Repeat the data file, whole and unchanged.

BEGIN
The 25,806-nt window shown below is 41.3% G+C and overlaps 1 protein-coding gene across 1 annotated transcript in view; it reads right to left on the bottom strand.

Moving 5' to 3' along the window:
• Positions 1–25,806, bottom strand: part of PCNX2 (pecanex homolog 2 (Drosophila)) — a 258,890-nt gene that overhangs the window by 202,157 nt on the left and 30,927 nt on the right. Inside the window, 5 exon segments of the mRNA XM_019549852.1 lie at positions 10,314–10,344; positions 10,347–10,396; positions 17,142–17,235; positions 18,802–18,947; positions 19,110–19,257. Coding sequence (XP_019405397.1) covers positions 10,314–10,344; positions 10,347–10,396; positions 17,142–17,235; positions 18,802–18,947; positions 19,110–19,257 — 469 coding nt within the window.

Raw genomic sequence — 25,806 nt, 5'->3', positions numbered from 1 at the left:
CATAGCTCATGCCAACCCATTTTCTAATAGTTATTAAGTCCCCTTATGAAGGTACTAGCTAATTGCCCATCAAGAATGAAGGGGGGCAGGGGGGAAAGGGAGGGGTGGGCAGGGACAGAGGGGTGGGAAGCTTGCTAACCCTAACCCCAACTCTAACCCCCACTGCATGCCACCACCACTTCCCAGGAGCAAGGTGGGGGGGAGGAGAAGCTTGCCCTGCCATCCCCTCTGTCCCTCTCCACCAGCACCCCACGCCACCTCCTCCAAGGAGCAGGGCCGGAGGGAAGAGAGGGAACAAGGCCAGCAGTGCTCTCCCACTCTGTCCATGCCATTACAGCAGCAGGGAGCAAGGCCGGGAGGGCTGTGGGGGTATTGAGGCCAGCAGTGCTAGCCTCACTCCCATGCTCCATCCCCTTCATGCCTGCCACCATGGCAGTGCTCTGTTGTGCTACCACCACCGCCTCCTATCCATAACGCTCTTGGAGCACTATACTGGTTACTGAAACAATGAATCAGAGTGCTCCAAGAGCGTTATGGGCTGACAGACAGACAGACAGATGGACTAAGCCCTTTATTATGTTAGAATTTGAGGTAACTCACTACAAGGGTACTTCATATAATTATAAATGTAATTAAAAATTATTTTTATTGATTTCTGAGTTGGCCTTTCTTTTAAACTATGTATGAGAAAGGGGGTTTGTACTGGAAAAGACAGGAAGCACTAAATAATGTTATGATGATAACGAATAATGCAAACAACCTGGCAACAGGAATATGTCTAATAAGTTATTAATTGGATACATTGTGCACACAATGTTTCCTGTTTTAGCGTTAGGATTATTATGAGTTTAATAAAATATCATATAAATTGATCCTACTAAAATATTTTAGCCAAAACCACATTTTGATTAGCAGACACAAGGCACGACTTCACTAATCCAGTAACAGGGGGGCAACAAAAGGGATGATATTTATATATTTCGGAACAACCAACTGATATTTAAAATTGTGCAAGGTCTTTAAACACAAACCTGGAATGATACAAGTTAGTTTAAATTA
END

The 25,806-nt window shown below is 41.3% G+C and overlaps 1 protein-coding gene across 1 annotated transcript in view; it reads right to left on the bottom strand.

Moving 5' to 3' along the window:
• Positions 1–25,806, bottom strand: part of PCNX2 (pecanex homolog 2 (Drosophila)) — a 258,890-nt gene that overhangs the window by 202,157 nt on the left and 30,927 nt on the right. Inside the window, 5 exon segments of the mRNA XM_019549852.1 lie at positions 10,314–10,344; positions 10,347–10,396; positions 17,142–17,235; positions 18,802–18,947; positions 19,110–19,257. Coding sequence (XP_019405397.1) covers positions 10,314–10,344; positions 10,347–10,396; positions 17,142–17,235; positions 18,802–18,947; positions 19,110–19,257 — 469 coding nt within the window.

Raw genomic sequence — 25,806 nt, 5'->3', positions numbered from 1 at the left:
CATAGCTCATGCCAACCCATTTTCTAATAGTTATTAAGTCCCCTTATGAAGGTACTAGCTAATTGCCCATCAAGAATGAAGGGGGGCAGGGGGGAAAGGGAGGGGTGGGCAGGGACAGAGGGGTGGGAAGCTTGCTAACCCTAACCCCAACTCTAACCCCCACTGCATGCCACCACCACTTCCCAGGAGCAAGGTGGGGGGGAGGAGAAGCTTGCCCTGCCATCCCCTCTGTCCCTCTCCACCAGCACCCCACGCCACCTCCTCCAAGGAGCAGGGCCGGAGGGAAGAGAGGGAACAAGGCCAGCAGTGCTCTCCCACTCTGTCCATGCCATTACAGCAGCAGGGAGCAAGGCCGGGAGGGCTGTGGGGGTATTGAGGCCAGCAGTGCTAGCCTCACTCCCATGCTCCATCCCCTTCATGCCTGCCACCATGGCAGTGCTCTGTTGTGCTACCACCACCGCCTCCTATCCATAACGCTCTTGGAGCACTATACTGGTTACTGAAACAATGAATCAGAGTGCTCCAAGAGCGTTATGGGCTGACAGACAGACAGACAGATGGACTAAGCCCTTTATTATGTTAGAATTTGAGGTAACTCACTACAAGGGTACTTCATATAATTATAAATGTAATTAAAAATTATTTTTATTGATTTCTGAGTTGGCCTTTCTTTTAAACTATGTATGAGAAAGGGGGTTTGTACTGGAAAAGACAGGAAGCACTAAATAATGTTATGATGATAACGAATAATGCAAACAACCTGGCAACAGGAATATGTCTAATAAGTTATTAATTGGATACATTGTGCACACAATGTTTCCTGTTTTAGCGTTAGGATTATTATGAGTTTAATAAAATATCATATAAATTGATCCTACTAAAATATTTTAGCCAAAACCACATTTTGATTAGCAGACACAAGGCACGACTTCACTAATCCAGTAACAGGGGGGCAACAAAAGGGATGATATTTATATATTTCGGAACAACCAACTGATATTTAAAATTGTGCAAGGTCTTTAAACACAAACCTGGAATGATACAAGTTAGTTTAAATTA